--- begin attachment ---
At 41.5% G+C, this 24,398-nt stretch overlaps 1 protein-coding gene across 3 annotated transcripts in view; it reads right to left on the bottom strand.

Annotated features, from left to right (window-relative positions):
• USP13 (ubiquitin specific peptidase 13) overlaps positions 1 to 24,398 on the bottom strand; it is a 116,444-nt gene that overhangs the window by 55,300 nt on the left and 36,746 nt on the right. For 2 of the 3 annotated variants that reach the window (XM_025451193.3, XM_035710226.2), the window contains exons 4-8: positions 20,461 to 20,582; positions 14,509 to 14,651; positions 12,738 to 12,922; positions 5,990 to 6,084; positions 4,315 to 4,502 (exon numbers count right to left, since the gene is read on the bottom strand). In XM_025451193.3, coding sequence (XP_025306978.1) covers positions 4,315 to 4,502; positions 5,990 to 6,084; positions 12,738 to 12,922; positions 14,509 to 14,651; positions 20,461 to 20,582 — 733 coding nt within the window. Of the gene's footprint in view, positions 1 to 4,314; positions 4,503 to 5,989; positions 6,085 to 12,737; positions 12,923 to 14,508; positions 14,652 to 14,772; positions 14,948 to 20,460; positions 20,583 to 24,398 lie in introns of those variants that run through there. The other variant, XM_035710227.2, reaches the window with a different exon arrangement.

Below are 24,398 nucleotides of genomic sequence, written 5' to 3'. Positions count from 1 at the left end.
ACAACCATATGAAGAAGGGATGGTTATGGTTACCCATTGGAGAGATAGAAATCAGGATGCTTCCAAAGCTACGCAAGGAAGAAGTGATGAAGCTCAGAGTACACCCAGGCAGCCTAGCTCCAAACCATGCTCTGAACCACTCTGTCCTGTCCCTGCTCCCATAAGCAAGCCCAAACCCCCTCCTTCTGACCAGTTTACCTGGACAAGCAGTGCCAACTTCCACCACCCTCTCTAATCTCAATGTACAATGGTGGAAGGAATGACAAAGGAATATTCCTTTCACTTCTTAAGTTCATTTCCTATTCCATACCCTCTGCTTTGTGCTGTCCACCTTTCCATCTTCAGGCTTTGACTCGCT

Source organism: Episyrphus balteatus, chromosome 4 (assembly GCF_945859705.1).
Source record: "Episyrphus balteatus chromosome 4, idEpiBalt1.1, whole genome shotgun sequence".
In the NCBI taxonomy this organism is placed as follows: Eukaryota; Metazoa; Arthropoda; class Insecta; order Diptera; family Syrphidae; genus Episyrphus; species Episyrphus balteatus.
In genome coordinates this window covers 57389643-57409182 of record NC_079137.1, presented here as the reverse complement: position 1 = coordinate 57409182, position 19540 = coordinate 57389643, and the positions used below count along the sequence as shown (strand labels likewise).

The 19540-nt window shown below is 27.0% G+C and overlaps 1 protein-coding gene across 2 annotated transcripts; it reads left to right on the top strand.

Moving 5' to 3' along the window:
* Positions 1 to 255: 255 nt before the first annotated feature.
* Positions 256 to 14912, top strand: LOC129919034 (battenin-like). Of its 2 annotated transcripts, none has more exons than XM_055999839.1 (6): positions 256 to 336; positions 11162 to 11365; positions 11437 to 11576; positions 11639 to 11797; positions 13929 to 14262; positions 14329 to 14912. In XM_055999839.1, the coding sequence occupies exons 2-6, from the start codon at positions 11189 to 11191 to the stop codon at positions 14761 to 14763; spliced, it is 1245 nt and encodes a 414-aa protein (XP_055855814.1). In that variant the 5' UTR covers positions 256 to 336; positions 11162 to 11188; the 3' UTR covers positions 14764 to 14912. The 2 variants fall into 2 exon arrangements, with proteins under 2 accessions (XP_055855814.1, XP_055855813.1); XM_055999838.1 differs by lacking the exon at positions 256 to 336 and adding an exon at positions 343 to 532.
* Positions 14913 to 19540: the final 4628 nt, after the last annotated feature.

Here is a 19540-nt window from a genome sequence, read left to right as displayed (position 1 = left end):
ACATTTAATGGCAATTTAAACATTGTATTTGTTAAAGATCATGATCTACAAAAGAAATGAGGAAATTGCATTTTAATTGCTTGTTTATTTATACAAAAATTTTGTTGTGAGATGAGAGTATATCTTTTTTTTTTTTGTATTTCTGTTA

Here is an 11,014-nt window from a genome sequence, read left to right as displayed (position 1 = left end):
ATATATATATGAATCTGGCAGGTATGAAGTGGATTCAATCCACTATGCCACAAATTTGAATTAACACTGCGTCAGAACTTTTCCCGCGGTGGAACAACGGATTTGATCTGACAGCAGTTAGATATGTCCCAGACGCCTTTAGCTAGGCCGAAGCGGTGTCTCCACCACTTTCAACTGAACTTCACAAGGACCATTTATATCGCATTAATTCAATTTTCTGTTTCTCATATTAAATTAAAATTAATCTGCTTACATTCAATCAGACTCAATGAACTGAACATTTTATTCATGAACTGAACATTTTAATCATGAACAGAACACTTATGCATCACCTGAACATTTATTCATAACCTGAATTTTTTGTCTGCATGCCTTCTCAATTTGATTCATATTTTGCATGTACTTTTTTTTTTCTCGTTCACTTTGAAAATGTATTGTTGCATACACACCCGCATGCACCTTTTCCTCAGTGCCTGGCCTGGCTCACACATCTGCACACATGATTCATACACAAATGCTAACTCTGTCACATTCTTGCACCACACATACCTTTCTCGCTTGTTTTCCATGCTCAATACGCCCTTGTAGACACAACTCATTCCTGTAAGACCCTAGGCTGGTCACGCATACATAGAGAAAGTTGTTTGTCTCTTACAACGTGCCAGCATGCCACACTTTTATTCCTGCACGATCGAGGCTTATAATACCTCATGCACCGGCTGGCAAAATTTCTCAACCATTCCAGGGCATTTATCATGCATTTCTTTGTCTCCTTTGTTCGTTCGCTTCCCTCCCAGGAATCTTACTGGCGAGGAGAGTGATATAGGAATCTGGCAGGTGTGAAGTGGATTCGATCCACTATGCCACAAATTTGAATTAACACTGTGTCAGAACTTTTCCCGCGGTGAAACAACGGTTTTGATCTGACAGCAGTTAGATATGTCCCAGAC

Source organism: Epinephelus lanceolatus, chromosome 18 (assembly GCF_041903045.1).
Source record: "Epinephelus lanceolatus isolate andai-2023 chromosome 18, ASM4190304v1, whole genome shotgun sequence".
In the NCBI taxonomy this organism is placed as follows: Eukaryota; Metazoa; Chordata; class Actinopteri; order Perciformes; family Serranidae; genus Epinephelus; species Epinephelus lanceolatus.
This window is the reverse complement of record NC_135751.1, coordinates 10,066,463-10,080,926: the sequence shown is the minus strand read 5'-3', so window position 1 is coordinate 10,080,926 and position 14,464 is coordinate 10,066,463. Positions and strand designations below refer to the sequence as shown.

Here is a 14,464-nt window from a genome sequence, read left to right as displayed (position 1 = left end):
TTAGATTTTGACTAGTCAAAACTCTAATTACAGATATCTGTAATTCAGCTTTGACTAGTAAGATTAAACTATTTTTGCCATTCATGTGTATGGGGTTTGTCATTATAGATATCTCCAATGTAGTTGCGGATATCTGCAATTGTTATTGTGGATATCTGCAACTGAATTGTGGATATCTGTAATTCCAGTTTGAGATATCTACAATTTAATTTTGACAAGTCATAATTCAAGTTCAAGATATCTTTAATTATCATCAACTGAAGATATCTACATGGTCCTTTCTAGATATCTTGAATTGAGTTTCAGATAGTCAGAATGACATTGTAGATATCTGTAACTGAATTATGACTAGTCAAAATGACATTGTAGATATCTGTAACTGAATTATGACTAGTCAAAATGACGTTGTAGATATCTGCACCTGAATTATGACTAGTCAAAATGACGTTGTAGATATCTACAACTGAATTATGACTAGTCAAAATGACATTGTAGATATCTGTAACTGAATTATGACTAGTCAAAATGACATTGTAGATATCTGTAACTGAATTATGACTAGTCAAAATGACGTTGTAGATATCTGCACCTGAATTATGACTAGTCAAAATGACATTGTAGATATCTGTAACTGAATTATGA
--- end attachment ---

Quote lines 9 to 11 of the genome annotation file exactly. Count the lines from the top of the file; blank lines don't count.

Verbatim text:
In genome coordinates this window covers 57389643-57409182 of record NC_079137.1, presented here as the reverse complement: position 1 = coordinate 57409182, position 19540 = coordinate 57389643, and the positions used below count along the sequence as shown (strand labels likewise).

The 19540-nt window shown below is 27.0% G+C and overlaps 1 protein-coding gene across 2 annotated transcripts; it reads left to right on the top strand.

Moving 5' to 3' along the window: